As a child my Grandmother once cooked a turtle and let me taste it. Growing up around these parts one could have many unique experiences!

  • Reply
    Jo
    July 23, 2011 at 8:01 am

    My daddy(Today is his 92nd birthday.)always calls them terrapins. Turtles live in the sea, terrapins on land. As a child, a terrapin lived by the little branch at the edge of our yard. We put out table-scraps and often saw it in the middle of a pile of butterbeans and collards feasting and watched him grow over the years. He was good at hiding until he was hungry and then disappeared again. When I go home now and take out the leftovers, I still look to see if that big guy is around. I hope so.

  • Reply
    Jim Casada
    July 23, 2011 at 7:54 am

    Tipper–First all, for B. Ruth, I feel your pain regarding the garden in a big way. We’ve had terrible problems with deer for years. I’ve tried maybe two dozen “remedies” and none have been fully effective. Right now I’ve got human hair, a tape called “Plot Saver” you spray with scent, and an 8-foot high fence around the garden. So far so good there, but deer ate all the buds off my huge patch of day lilies and have chowed down on other plants on our three acres. Once they get started on a garden they won’t quit. I even have a depredation permit from wildlife officials, but the deer are almost totally nocturnal. Add to that a real squirrel problem, and it’s critter headache time.
    I always called them terrapins too, but they are box turtles. They live a long, long time and actually can be decent “pets” to the degree that they do just fine in a contained situation. I’ve caught them up on their hind legs nipping on tomatoes a foot off the ground, and they are pure poison on cantaloupes. They never touch them until they are ripe and then eat the part closest to the ground right out and often the melon is rotten before you even know it has been attacked.
    Any time I see one it immediately becomes part of the removal and transportation team’s focus.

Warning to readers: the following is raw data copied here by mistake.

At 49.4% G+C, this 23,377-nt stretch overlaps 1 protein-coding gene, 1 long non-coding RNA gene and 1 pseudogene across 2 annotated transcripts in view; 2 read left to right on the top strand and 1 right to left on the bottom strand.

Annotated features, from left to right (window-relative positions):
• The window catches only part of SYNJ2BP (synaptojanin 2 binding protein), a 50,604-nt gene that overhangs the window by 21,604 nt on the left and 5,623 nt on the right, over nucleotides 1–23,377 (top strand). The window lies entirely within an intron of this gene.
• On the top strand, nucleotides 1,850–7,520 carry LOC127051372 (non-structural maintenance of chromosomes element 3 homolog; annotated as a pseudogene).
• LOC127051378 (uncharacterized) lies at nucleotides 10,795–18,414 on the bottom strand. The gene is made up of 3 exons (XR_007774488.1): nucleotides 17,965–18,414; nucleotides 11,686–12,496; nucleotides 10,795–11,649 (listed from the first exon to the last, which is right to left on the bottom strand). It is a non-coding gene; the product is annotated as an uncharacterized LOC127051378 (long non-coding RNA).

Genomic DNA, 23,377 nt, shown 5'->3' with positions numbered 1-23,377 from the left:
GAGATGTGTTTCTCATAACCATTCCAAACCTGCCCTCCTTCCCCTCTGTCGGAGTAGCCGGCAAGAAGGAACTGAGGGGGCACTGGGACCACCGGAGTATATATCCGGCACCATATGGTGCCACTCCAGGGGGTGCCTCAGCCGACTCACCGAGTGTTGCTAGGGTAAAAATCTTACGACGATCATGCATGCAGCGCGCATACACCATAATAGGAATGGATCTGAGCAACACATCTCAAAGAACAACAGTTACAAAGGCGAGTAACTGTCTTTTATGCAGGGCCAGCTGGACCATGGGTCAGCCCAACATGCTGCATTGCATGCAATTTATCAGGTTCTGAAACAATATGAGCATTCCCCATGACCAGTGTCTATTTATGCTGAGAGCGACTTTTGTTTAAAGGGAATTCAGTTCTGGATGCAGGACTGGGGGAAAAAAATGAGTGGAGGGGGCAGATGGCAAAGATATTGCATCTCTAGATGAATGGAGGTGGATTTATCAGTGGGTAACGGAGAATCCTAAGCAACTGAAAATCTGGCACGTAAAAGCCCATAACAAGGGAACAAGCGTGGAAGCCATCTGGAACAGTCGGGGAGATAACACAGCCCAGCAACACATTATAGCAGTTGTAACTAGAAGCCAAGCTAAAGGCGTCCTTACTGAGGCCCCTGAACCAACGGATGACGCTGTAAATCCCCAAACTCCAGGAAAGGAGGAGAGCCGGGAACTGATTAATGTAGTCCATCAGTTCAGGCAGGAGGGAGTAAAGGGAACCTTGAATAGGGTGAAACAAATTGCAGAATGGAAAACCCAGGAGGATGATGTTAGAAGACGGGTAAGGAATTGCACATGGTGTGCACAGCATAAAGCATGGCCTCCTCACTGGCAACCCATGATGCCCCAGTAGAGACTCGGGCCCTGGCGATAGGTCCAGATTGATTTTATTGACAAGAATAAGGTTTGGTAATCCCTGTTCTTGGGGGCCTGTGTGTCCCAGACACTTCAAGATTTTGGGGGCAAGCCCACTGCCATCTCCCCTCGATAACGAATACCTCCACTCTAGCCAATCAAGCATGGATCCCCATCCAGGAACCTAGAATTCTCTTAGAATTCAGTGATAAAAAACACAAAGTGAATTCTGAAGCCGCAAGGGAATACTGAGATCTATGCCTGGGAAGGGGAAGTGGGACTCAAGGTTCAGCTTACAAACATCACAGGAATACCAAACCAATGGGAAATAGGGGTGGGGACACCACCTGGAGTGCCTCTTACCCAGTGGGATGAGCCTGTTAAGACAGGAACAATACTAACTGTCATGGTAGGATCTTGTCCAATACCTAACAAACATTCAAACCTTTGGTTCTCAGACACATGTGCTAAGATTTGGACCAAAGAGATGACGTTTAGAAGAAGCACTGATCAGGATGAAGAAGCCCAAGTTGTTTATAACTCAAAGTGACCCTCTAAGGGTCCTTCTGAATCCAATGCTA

Jim Casada
    http://www.jimcasadaoutdoors.com

  • Reply
    Debby Brown
    July 23, 2011 at 7:53 am

    yes, that’s what we were taught to call them too–terrapins. When I was real little I was always scared just a little bit that the turtle I would find, would be a snapping turtle. So I was always wary of them till someone told me for sure.
    I did NOT want one biting me and not letting go till it thundered! I thought that would be a hard way to go through life.. with a bit ole snappin turtle attached to me somewhere! 🙂

  • Reply
    Gerald
    July 23, 2011 at 7:43 am

    We used to “befriend” these little guys when we were kids. Usually kept them for a week in a makeshift pen, then would let them go. All of that came to a halt when we decided to adopt a snapping turtle. Maybe not the brightest of ideas 😉

  • Reply
    Vera Guthrie
    July 23, 2011 at 7:08 am

    Mama always called these little guys Terrapins. She passed along to us that if we see one in the road we stop and pick it up and put it over in the grass. She hated seeing these little ones hit or worse on their back and unable to get to safety. Thanks for the memory Tipper.

  • Reply
    B. Ruth
    July 23, 2011 at 6:43 am

    Tipper,
    Evidently you were posting when I read the first paragraph and now I am seeing the rest of your post..
    Could you tell me something? Did you or one of the girls paint a little Pressley brand on the back of your terrapin before you let it go?
    I remember the kids doing that very thing when we were growing up….
    Thanks for the memory,

  • Reply
    B. Ruth
    July 23, 2011 at 6:29 am

    Tipper,
    We call them box turtles here..
    We’ve relocated a few in the past especially during gardening season..just drive them down the road a few miles and let them out in a field or near the lake. We have an ‘ecology friend’ that will take all the little excess varmits on his land…
    It’s not fun to go to the garden and catch one “chomping” down on the low hanging tomatoes or feasting on the strawberries in the spring..ha
    This year we’ve had a small one hanging out by our little pond..
    We found triangle bites out of some of the low hanging cucumbers that we susupect was a large turtle. but we haven’t caught him
    yet..The worst varmit this year
    has been the deer..they were so well-behaved until the Roma tomatoes filled out and were on their way to getting ripe..
    Last Monday morning my husband came in from the garden in a fit..deer tracks everywhere,(we have been seeing a doe with a couple of fawns) had eaten his beautiful Roma tomatoes everyone…he’s sick…
    PS…My NC family always called turtles terripins..
    Thanks Tipper,